I will always remember the first time I saw a photo of a “Blackfoot Clownfish”, Amphiprion nigripes; it was photo from the wild, an orange fish residing in a green and purple anemone, part of a coral reef calendar I was given as a kid. For decades, this was one of those simply off the beaten path type fish.
These days, you can find the Rose Skunk or Blackfoot / Black-footed Clownfish as a captive-bred offering on occasion…to be honest is is very rare that I’ve seen these ever imported and sold as wild-caught. I’ll be frank, captive-bred fish, while definitely attractive, for whatever reason seem to fail to live up to the color potential of wild fish, generally appearing more pinkish-tan to brown and not the bright orange you’ll sometimes see in wild photos. That said, there are plenty of examples (see this) of the captive coloration in the wild. Is it diet? Sunlight? Host? The person who figures out the answer to this question will have my gratitude.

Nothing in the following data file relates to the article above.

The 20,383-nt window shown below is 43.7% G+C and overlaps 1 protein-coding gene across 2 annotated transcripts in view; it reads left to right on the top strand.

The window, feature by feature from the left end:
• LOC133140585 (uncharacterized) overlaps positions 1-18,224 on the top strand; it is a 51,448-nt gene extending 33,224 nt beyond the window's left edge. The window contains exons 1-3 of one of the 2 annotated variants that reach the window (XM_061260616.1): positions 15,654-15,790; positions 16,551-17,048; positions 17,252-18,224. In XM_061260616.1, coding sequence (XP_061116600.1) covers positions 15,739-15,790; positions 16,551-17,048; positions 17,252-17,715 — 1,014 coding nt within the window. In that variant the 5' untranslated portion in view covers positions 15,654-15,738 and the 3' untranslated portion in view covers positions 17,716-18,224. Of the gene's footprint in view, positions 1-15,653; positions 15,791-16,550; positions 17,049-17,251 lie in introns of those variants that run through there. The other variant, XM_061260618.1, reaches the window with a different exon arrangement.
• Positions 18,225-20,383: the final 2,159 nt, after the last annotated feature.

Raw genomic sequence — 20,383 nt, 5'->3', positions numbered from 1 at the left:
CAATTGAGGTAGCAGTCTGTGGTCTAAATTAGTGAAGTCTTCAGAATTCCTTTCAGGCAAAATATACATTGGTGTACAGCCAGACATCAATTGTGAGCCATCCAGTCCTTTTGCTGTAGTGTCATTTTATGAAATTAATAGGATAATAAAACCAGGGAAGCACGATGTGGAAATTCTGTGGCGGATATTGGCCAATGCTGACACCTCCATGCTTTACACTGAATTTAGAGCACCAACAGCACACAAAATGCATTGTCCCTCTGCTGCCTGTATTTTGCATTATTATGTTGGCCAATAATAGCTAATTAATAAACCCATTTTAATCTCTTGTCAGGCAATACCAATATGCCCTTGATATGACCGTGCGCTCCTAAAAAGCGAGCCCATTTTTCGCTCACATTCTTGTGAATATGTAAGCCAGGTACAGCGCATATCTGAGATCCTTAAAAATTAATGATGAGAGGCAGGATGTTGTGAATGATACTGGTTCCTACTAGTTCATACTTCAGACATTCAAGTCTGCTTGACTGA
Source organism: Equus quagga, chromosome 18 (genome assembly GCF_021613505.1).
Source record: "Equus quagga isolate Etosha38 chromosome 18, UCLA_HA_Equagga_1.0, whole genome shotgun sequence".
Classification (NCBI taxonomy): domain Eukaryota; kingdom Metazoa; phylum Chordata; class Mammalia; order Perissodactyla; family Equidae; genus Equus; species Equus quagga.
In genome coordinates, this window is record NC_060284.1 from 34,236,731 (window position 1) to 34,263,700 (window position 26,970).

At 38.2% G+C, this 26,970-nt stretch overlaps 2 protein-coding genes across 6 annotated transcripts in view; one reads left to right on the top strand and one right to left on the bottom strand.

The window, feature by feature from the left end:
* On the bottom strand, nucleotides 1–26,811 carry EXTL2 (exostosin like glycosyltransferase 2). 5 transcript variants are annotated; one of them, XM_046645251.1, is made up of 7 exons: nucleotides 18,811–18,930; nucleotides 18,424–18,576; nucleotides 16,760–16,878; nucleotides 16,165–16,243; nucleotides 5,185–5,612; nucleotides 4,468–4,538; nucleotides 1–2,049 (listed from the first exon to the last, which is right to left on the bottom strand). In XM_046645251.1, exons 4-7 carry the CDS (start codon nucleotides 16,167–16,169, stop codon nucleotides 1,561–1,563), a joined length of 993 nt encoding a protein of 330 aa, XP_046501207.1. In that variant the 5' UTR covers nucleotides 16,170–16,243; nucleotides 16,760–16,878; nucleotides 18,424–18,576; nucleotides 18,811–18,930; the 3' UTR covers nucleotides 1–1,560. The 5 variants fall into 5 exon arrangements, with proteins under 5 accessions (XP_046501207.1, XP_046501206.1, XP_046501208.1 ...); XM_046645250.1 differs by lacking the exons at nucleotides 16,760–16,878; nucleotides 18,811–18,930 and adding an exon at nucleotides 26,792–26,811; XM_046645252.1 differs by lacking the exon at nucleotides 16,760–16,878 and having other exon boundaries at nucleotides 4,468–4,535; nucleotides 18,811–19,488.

One of the best things going for the Nigripes is the thought that this is as very peaceful clownfish that can handle being kept in a group setting. While there are several species that can be attempted in this fashion, for whatever reason Nigripes seems to be one that repeatedly comes up as a good one to try. Even now as I write this, I am housing a Nigripes pair with a wild Fijian Sunkist Pink Skunk pair and some other juvenile clownfish. There is certainly some bluster and posturing, but truly no murderous intent.